Do Vacuums Damage Your Carpet?

Do Vacuums Damage Your Carpet?It is not a secret that routine vacuuming is the best way to keep your carpets their best possible clean. Some say that vacuums can actually be detrimental to the carpet, that the use of a beater bar with rotating brushes actually pulls, stretches and wears down the fibers. So if a vacuum is the best way to keep a carpet clean, but it causes damage then how is one supposed to care for their carpet? Is this actually true?  

The answer is, yes, a beater bar can cause damage to a carpet, but only as a result of vacuum use or overuse. The damage that dirt and grime sitting on your carpet and grinding away at the fibers like fine-grit sandpaper causes is much worse. If you are using your vacuum properly and routinely vacuuming is GOOD for your carpet, not detrimental.  

Let’s look at the proper way to vacuum your floors, how often to vacuum, and some carpet care best practices.  

Proper Vacuuming 

Most Vacuums today are made to care for more than one type of floor and have different settings to use depending on what type of flooring you are cleaning. For instance, the bare floor setting is for hard surface floors. This setting typically lowers the vacuum while shutting off the beater bar to allow for better care of tile, hardwoods, laminate, etc. Naturally, you would not get a very good clean of your carpets using the bare floor setting. When caring for carpet make sure you are using the carpet setting and if your vacuum also has extra height adjustments make sure you have the vacuum set to the right height for your carpet pile. A vacuum set too low can damage the carpet fibers as well as the vacuum itself. To be sure you have the right height set the vacuum as high as possible and then lower it until the suction just gently tugs on the carpet.  

When cleaning the floor the speed and motion of the vacuum matter greatly. Many people make the mistake of just running the vacuum in several different directions as fast as they can until they feel they have run the machine over every spot. This is the worst possible way to get your carpets clean. There is much room for missing areas and not giving the machine enough time to properly suck everything up it could. Instead, use a technique similar to how you would mow the lawn. Vacuum in rows overlapping the rows to ensure nothing is missed, and go SLOWLY to allow the vacuum enough time to suck up as much yuck as possible. Go slower when pulling the vacuum back toward your body as this is when most of the suction action happens. Vacuum in the opposite direction the next time you clean.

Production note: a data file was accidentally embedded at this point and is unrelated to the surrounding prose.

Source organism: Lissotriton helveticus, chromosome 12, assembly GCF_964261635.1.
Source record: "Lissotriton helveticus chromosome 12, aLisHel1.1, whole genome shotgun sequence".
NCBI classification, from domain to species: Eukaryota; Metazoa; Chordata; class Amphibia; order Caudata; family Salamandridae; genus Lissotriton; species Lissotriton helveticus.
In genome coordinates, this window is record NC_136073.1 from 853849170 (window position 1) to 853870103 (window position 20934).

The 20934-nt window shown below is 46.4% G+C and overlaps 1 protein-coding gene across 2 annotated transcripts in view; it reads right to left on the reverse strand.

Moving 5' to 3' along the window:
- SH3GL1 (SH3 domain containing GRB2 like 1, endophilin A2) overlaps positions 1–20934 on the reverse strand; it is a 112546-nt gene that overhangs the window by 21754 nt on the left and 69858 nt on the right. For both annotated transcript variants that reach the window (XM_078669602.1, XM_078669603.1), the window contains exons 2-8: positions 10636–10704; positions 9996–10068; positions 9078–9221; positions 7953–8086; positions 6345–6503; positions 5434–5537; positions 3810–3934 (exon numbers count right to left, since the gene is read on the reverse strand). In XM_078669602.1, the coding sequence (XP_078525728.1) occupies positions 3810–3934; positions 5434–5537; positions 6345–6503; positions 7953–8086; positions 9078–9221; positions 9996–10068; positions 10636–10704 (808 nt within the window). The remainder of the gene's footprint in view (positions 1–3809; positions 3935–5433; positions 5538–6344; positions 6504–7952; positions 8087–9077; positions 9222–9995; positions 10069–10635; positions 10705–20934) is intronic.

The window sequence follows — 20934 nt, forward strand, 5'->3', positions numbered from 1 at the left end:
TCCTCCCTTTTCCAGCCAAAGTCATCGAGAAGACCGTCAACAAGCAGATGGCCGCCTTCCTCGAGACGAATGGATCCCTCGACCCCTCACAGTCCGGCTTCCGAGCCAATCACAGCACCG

How Often to Vacuum 

Some people who enjoy a super clean home like to vacuum their carpet daily. While this seems like a great strategy to ensure your carpet is super clean this is overkill and can wear down your floors. Unless you live in a home with as much foot traffic as an office building you really only need to be vacuuming about twice a week for high traffic areas like the entry, stairs, and hallway. Vacuum once weekly on all low traffic areas like the bedrooms.  

Carpet and Vacuum Care Best Practices 

  • If you have installed new carpet and have access to the owner’s manual and manufacturer’s care instructions, make sure you actually read them. You can void the carpet warranty by not following the care guidelines which usually include vacuuming instructions and professional cleaning expectations.  
  • Don’t wait until the carpet looks dirty to the naked eye to vacuum it, trust us its dirty way before you can tell so stay on top of those twice weekly routine vacuumings.  
  • Be kind to your vacuum: don’t run it with a full bag or canister (ideally it should be emptied with every use or at least at half full for better operation), don’t vacuum up large debris, get or give your vacuum a cleaning and tune up every three to six months depending upon usage.  
  • Try not to run over the vacuum cord or vacuum over it, this weakens the cord. 
  • Don’t vacuum up water in any amount unless you are using a wet/dry vac which should not be used as your regular carpet vacuum.  

The proper and regular use of your vacuum actually helps your carpet instead of bringing harm to it. The most harm you can bring to your carpet is to rarely and infrequently clean it.  

For the best professional carpet cleaning in Snohomish and surrounding areas make an appointment online with All Kleen or give us a call!  


  1. Linda on November 15, 2019 at 1:59 am

    I’m having a problem finding the right vacuum for a viscose area rug … it says not to use one with a beater bar … I have a Dyson and when I turn off the beater bar, the suction is so strong I can’t move the vacuum. HELP!! What do you recommend? I only need it for this particular rug and prefer not to spend a fortune … was considering a stick vacuum but not having any luck finding one without a beater bar and one where the suction isn’t too strong.

  2. Rick on December 2, 2019 at 4:15 pm

    This doesn’t help you now that you have a Dyson(which you spent a lot of money for, I bet). But we just bought a SHARK Rotator for $129 ($250 regular) and it has a suction control where you can reduce the amount of suction for things like thick rugs. Dyson is overrated.

  3. AnnGWhite on March 30, 2021 at 3:54 pm

    What is the best carpet sweeper for a discourse rug? What is it electrostatic as a post to a turbo can I use souls on my viscose rug please reply